Sunday, November 29, 2015


Pier Paolo Pasolini's Teorema (1968) doesn't just flirt with the ridiculous:  it plunges into full-bore idiocy with both feet.  Pasolini didn't do things by half-measures.  You find yourself resisting this film and its crazed thesis with all your critical acumen.  But ask yourself -- when was the last time, a movie made you feel that you had to defeat it, that you had to resist its weird and seductive power?  In terms of demented conviction and absurd excessiveness, Teorema succeeds spectacularly, but, of course, on its own uncompromising terms. 

As the title implies, the movie is stark, abstract, and minimalist:  it is a geometric proof as barren as its symbolic landscape, the smoking slopes of ash and cinders atop Mount Aetna, an image that reoccurs through the film.  Like Pasolini's The Gospel according to St. Matthew, an austere film made in 1964, Teorema presents the parable of a kind of savior entering the world and affecting its people.  At a party, the son and daughter of an industrialist observe a beautiful young man.  The young man is played by Terence Stamp and he looks like a sculpture hewn by Donatello, an exquisite faun with curly hair and eyes the color of blue steel.  The young man is invited to the palatial manor owned by the industrialist.  There, in quick succession, he has sex with everyone in the house -- he sleeps with the maid, Emilia, after she has been driven to distraction by gazing at his tightly trousered crotch (the sex-savior always sits with his knees wide apart); Emilia first attempts suicide, then, exposes herself to the youth who obligingly embraces her.  Next, the young man seduces the gawky adolescent son, Pietro -- like Francesco and Paolo, the two read a book together (in this case a monograph on Francis Bacon) until lust makes them "read no longer."  The industrialist's wife sees clothing strewn all around her summer house -- in this movie, people are forever disrobing and leaving their underpants on the lawn -- and, going into the woods, sees the young man frolicking with the family dog, half-naked in the trees.  She promptly strips, arrays herself on the porch as if sunbathing and enjoys a romantic interlude with the lad.  Next, the boy seduces the family's prudish and repressed daughter.  The paterfamilias seems to be ill and the visiting youth reads Tolstoy's "Death of Ivan Ilyitch" to him, whereupon Dad rallies, goes for a road trip with our hero and ends up having sex with him next to a canal in a vacant lot somewhere near Milan.  After Stamp's character has had his way with each of the members of the family -- I'm not certain about the dog -- there is a (no doubt) strained dinner in which the fatal youth, like Christ, says that he is going away.  He vanishes from the picture and the last half of the movie depicts the results of his sexual forays with this haute bourgeois family:  the daughter becomes catatonic and has to be institutionalized, the son, Pietro, begins painting on glass, layering the panes to create complex images -- he says he is unwilling to erase a stroke because each of his brushmarks are irrevocable and so must correct his abstract images on successive planes of glass.  Mom cruises the mean streets of Milan looking for attractive, tow-headed adolescents whom she picks up for sex.  Dad gives away his factory, ceding the entire vast enterprise to his workers.  Most remarkably, the maid,  Emilia, returns to her village, sits without eating for a month on a bench next to a barn, and, then, becomes a saint:  she heals the sick, levitates over the farm buildings, and subsists only on nettle soup.  In the end, an old woman takes her to a dreary industrial site, the wall marked by a huge hammer-and-sickle, and buries her in the earth -- the trickle of tears from her eyes creates a spring.  Dad goes to the dingy railroad station in Milan and, in the smoky train-shed, strips off all his clothing.  In the last scene, shot on the cinder heights of Mount Aetna, the naked father wanders through the wasteland and, when he screams at the camera in close-up, the movie ends.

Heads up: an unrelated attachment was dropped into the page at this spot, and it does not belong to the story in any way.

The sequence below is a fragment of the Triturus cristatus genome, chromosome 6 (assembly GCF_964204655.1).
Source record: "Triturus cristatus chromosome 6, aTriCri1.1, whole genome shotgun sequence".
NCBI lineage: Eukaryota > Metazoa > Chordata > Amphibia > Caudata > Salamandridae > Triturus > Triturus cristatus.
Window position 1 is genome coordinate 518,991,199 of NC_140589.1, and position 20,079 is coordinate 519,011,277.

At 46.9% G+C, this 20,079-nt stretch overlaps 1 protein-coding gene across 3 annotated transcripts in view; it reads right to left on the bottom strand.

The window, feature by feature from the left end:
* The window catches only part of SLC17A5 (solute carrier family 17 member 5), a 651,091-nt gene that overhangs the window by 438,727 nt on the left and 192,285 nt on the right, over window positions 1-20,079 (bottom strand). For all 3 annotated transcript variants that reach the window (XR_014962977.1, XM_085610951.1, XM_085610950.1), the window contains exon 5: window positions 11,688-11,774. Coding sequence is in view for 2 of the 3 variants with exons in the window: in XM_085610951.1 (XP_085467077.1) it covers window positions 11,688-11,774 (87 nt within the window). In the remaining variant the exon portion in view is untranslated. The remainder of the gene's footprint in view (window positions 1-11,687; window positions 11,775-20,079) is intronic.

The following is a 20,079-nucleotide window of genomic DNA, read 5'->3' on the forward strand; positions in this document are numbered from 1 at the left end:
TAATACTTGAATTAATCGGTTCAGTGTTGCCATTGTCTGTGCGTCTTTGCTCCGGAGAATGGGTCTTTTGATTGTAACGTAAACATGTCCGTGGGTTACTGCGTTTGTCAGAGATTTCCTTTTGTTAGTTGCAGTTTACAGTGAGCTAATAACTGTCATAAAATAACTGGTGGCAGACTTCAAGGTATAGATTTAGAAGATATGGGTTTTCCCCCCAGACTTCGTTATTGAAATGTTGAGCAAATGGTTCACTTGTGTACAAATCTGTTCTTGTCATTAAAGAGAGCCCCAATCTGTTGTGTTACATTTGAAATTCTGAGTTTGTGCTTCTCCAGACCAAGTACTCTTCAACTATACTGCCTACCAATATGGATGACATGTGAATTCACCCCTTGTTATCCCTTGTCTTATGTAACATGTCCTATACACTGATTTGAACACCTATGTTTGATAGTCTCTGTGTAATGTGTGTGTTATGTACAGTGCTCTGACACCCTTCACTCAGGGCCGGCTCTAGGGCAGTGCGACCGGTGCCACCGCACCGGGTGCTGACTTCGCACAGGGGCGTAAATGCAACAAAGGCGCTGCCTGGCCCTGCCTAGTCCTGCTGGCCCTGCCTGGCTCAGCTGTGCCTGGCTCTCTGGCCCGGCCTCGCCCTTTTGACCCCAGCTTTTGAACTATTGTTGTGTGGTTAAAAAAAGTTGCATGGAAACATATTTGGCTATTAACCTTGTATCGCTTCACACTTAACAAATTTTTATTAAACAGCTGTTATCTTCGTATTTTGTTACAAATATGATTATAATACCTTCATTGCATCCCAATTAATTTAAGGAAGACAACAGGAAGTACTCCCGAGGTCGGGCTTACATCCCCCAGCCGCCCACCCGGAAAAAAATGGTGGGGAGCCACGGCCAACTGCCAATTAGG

The film's opening ten minutes invokes Godard:   musical cues stop and start apparently randomly under documentary style imagery of factory workers debating the political significance of the owner of the factory having turned the enterprise over to its workers.  "Is this the end of the class struggle?" someone says in a worried way, suggesting that the arrival of the Messiah, even a Communist Messiah, is always more of a bother than a benefit.  Some sepia-toned sequences that are vague in intent and execution introduce the family members -- but since we don't know what is going to happen, this aspect of the movie has to be revisited once the film has finished and we have seen the fate of these people.  The sexual messiah appears casually out of nowhere -- he has no back-story, no family, and I don't recall Pasolini so much as giving him a name.  Once, Pasolini starts filming the material that interests him -- the seductions, the sex, and, then, the ensuing madness, he drops his Godard affectations and presents his narrative chronologically with a minimum of esthetic pretentions.  The majority of the film is scored to Mozart's Requiem.  Of course, Pasolini was homosexual at a time when being gay was considered a psychic disorder and his homo-erotic imagery is melodramatically excessive and, even, I suppose, a little campy -- gay is not just good and life-affirming; here homosexuality (or more accurately bisexuality) is eschatologically messianic, the savior fucks the world into the Kingdom of God.  The film is gendered in an interesting way -- it's impossible to conceive of the movie's messianic implications applying to the exploits of a young, sexually promiscuous woman.  She would merely be a vixen or a vamp and not the savior  of the world as Pasolini seems to envision his satyr protagonist.  Some of the scenes are overtly shocking -- an image of the Emilia levitating over a barn while peasants pray to her is extraordinary and, in fact, extremely frightening.  Her later burial in the mud, with her tears congealing in a little filthy puddle next to her staring eyes, is also startling.  Like other films with a very simple parable-like premise schematically worked-out -- I am thinking of Agnes Varda's Le Bonheur for instance or Bunuels Exterminating Angel -- the movie raises an infinity of implications.  Memorable and utterly absurd, Teorema is too extreme and stylized to be a great movie -- it lacks anything like realistic or precise observation of the world -- but, on its own terms, the film is very powerful.  I will have to think about the movie and, if it still afflicts my thoughts, in a month, I will have to deem this work a great film.